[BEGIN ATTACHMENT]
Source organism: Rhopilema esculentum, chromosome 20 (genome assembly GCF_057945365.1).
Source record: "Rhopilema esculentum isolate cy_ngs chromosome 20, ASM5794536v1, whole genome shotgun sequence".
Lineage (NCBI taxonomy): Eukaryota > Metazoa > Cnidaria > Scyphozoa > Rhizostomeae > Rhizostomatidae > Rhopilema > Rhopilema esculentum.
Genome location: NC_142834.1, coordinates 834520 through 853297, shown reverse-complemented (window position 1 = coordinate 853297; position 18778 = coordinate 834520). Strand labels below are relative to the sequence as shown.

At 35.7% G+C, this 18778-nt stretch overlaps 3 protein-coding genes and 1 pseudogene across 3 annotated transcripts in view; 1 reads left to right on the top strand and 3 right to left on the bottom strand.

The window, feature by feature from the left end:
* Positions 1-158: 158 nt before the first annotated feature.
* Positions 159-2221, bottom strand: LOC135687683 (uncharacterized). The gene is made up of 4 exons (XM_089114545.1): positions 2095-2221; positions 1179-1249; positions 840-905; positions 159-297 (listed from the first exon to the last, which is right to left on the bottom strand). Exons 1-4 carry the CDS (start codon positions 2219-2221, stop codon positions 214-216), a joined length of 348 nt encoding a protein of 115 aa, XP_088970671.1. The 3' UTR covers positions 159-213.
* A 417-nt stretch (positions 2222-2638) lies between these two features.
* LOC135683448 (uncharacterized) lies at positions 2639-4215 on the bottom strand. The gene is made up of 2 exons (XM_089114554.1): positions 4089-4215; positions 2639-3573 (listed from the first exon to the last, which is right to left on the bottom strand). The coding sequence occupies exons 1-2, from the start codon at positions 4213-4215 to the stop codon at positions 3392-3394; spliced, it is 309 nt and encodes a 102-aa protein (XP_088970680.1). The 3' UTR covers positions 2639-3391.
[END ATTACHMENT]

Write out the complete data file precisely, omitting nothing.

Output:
Source organism: Rhopilema esculentum, chromosome 20 (genome assembly GCF_057945365.1).
Source record: "Rhopilema esculentum isolate cy_ngs chromosome 20, ASM5794536v1, whole genome shotgun sequence".
Lineage (NCBI taxonomy): Eukaryota > Metazoa > Cnidaria > Scyphozoa > Rhizostomeae > Rhizostomatidae > Rhopilema > Rhopilema esculentum.
Genome location: NC_142834.1, coordinates 834520 through 853297, shown reverse-complemented (window position 1 = coordinate 853297; position 18778 = coordinate 834520). Strand labels below are relative to the sequence as shown.

At 35.7% G+C, this 18778-nt stretch overlaps 3 protein-coding genes and 1 pseudogene across 3 annotated transcripts in view; 1 reads left to right on the top strand and 3 right to left on the bottom strand.

The window, feature by feature from the left end:
* Positions 1-158: 158 nt before the first annotated feature.
* Positions 159-2221, bottom strand: LOC135687683 (uncharacterized). The gene is made up of 4 exons (XM_089114545.1): positions 2095-2221; positions 1179-1249; positions 840-905; positions 159-297 (listed from the first exon to the last, which is right to left on the bottom strand). Exons 1-4 carry the CDS (start codon positions 2219-2221, stop codon positions 214-216), a joined length of 348 nt encoding a protein of 115 aa, XP_088970671.1. The 3' UTR covers positions 159-213.
* A 417-nt stretch (positions 2222-2638) lies between these two features.
* LOC135683448 (uncharacterized) lies at positions 2639-4215 on the bottom strand. The gene is made up of 2 exons (XM_089114554.1): positions 4089-4215; positions 2639-3573 (listed from the first exon to the last, which is right to left on the bottom strand). The coding sequence occupies exons 1-2, from the start codon at positions 4213-4215 to the stop codon at positions 3392-3394; spliced, it is 309 nt and encodes a 102-aa protein (XP_088970680.1). The 3' UTR covers positions 2639-3391.